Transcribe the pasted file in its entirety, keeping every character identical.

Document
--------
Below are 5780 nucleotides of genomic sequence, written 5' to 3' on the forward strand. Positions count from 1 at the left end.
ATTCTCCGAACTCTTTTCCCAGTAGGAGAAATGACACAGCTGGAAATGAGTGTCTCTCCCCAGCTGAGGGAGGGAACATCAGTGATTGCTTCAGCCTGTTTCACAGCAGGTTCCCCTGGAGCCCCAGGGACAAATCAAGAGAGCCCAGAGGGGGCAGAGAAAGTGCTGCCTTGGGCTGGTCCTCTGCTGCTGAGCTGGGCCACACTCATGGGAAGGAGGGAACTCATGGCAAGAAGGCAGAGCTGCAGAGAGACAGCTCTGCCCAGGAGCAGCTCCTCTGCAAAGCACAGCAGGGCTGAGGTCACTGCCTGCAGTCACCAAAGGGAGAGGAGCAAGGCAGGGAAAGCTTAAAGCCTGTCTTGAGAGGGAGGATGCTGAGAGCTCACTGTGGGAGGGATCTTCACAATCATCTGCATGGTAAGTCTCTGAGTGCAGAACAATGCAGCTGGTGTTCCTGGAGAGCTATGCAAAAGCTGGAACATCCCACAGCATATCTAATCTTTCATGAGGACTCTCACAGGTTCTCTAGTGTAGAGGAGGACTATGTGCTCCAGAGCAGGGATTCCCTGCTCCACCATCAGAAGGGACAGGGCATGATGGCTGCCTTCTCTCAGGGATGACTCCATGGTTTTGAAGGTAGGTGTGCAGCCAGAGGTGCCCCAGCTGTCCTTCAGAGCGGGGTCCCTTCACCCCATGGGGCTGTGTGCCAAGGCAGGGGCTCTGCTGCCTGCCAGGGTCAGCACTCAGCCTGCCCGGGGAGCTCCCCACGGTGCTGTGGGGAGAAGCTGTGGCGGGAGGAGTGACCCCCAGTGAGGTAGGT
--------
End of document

Below are 5780 nucleotides of genomic sequence, written 5' to 3' on the forward strand. Positions count from 1 at the left end.
ATTCTCCGAACTCTTTTCCCAGTAGGAGAAATGACACAGCTGGAAATGAGTGTCTCTCCCCAGCTGAGGGAGGGAACATCAGTGATTGCTTCAGCCTGTTTCACAGCAGGTTCCCCTGGAGCCCCAGGGACAAATCAAGAGAGCCCAGAGGGGGCAGAGAAAGTGCTGCCTTGGGCTGGTCCTCTGCTGCTGAGCTGGGCCACACTCATGGGAAGGAGGGAACTCATGGCAAGAAGGCAGAGCTGCAGAGAGACAGCTCTGCCCAGGAGCAGCTCCTCTGCAAAGCACAGCAGGGCTGAGGTCACTGCCTGCAGTCACCAAAGGGAGAGGAGCAAGGCAGGGAAAGCTTAAAGCCTGTCTTGAGAGGGAGGATGCTGAGAGCTCACTGTGGGAGGGATCTTCACAATCATCTGCATGGTAAGTCTCTGAGTGCAGAACAATGCAGCTGGTGTTCCTGGAGAGCTATGCAAAAGCTGGAACATCCCACAGCATATCTAATCTTTCATGAGGACTCTCACAGGTTCTCTAGTGTAGAGGAGGACTATGTGCTCCAGAGCAGGGATTCCCTGCTCCACCATCAGAAGGGACAGGGCATGATGGCTGCCTTCTCTCAGGGATGACTCCATGGTTTTGAAGGTAGGTGTGCAGCCAGAGGTGCCCCAGCTGTCCTTCAGAGCGGGGTCCCTTCACCCCATGGGGCTGTGTGCCAAGGCAGGGGCTCTGCTGCCTGCCAGGGTCAGCACTCAGCCTGCCCGGGGAGCTCCCCACGGTGCTGTGGGGAGAAGCTGTGGCGGGAGGAGTGACCCCCAGTGAGGTAGGT